An Auction of Rare
From the J. and E. Stevens Foundry
by Sy Schreckinger – ANTIQUE TOY WORLD Magazine – July, 2009
A truly notable sale of mechanical bank-related effects
took place recently in Shelton, Connecticut. On April 4, 2009, many rare
and historically important artifacts from the former J. and E. Stevens
Foundry were placed upon the auction block. The site of the sale was the
Lloyd Ralston Gallery.
To comprehend the significance of such treasures is to recognize
the importance of the J. and E. Stevens Company. This foundry, located
in Cromwell, Connecticut, had been a renowned and prolific manufacturer
of cast iron mechanical banks. The company is also credited with
producing the first patented, cast iron mechanical bank, circa 1869,
namely "The Hall's Excelsior" (Figure 1). It was the invention of this
mechanical that ushered in a remarkable era of cast iron toy
Conversing with Glenn and Terry Ralston, proprietors of the Lloyd
Ralston Gallery, revealed information pertinent to the original
acquisition and inventory of items ultimately offered at their auction.
The following is based upon their knowledge of documented provenance:
The year was 1959. An employee responsible for the creation of molds at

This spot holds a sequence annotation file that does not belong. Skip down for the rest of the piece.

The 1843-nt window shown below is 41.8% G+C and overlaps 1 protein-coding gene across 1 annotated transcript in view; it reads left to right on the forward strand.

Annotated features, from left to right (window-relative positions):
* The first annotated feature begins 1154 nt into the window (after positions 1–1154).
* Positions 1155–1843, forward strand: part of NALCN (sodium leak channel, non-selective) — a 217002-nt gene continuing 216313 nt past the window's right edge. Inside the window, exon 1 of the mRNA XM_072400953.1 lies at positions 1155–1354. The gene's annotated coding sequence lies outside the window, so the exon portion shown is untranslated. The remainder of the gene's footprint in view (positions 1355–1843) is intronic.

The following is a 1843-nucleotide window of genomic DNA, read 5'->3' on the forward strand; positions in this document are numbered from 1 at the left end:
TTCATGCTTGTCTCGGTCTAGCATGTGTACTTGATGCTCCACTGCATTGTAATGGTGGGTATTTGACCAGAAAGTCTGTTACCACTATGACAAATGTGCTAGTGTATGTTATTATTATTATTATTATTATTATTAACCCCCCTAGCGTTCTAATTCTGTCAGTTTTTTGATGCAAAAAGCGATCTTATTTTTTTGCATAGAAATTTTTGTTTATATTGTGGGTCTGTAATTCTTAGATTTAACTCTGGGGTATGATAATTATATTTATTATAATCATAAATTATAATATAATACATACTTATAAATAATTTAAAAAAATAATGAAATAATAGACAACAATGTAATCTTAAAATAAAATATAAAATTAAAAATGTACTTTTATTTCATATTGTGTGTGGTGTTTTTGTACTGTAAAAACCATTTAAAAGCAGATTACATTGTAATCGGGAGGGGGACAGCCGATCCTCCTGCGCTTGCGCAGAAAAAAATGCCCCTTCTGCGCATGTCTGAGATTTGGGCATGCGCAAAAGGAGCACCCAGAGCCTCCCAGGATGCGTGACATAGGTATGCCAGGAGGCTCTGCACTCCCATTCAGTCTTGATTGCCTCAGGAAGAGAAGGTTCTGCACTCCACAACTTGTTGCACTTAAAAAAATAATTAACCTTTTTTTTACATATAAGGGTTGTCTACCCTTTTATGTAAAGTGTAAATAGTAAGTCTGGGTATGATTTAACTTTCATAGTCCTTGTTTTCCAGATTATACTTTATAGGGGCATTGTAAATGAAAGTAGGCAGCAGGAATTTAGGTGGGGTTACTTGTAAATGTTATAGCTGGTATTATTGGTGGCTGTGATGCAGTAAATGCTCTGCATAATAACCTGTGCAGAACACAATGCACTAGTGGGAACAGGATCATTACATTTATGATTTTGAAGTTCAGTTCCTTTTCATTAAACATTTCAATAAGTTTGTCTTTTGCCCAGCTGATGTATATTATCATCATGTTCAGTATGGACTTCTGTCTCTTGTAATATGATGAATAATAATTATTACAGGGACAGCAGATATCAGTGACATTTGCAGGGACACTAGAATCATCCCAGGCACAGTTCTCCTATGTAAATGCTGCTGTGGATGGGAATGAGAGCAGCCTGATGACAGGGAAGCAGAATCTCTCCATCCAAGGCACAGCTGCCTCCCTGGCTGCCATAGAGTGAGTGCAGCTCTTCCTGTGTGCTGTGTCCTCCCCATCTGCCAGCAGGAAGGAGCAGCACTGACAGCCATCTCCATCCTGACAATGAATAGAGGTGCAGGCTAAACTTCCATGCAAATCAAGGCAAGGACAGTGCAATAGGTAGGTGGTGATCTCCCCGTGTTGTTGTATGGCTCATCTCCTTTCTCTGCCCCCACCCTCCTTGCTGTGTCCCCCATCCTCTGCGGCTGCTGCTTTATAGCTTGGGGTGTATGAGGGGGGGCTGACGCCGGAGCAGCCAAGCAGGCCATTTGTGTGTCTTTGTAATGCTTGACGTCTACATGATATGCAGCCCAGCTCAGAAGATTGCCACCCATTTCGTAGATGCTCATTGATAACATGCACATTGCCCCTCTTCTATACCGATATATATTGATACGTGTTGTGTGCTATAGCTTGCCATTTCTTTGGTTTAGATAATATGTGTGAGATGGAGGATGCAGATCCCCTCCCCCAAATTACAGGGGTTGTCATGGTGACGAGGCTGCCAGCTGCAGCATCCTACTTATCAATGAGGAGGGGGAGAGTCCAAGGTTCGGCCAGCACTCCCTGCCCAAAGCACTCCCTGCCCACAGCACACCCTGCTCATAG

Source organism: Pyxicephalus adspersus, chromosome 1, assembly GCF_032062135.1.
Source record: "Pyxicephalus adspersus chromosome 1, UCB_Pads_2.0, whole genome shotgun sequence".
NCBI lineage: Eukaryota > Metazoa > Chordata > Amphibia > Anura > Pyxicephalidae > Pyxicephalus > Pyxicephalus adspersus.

the J. and E. Stevens Foundry arrived at work to discover the company
had closed its doors due to bankruptcy. This gentleman, as well as the
foreman and one other employee, were offered the opportunity to clear
the building of its inventory.
As payment for this undertaking they were permitted to divide the
contents amongst themselves. Stored undisturbed in a local basement for
a period of approximately fifty years were such items as hand carved
wood prototypes (Figure 2), lead and bronze patterns (Figure 3), a "Bad
Accident Bank" leaf spring manufacturing tool (Figure 4), bronze casting
trees (Figure 5), sand casting molds (Figure 6), packing boxes (Figure
7) and various company ephemera. Of particular importance was a daily
ledger (Figure 8) which meticulously recorded the names of each foundry
employee, the items they produced, assembled and/or painted, and their
monetary compensation for each completed piece.
To conclude, one cannot over-emphasize the importance of the items
presented at this auction. It offered the collector and historian a
first hand glimpse into the history and early manufacturing procedures
at the J. and E. Stevens Foundry.
Congratulations and thanks to Glenn and Terry Ralston, for
acquiring and compiling information, and providing the public with the
opportunity to purchase these valuable relics.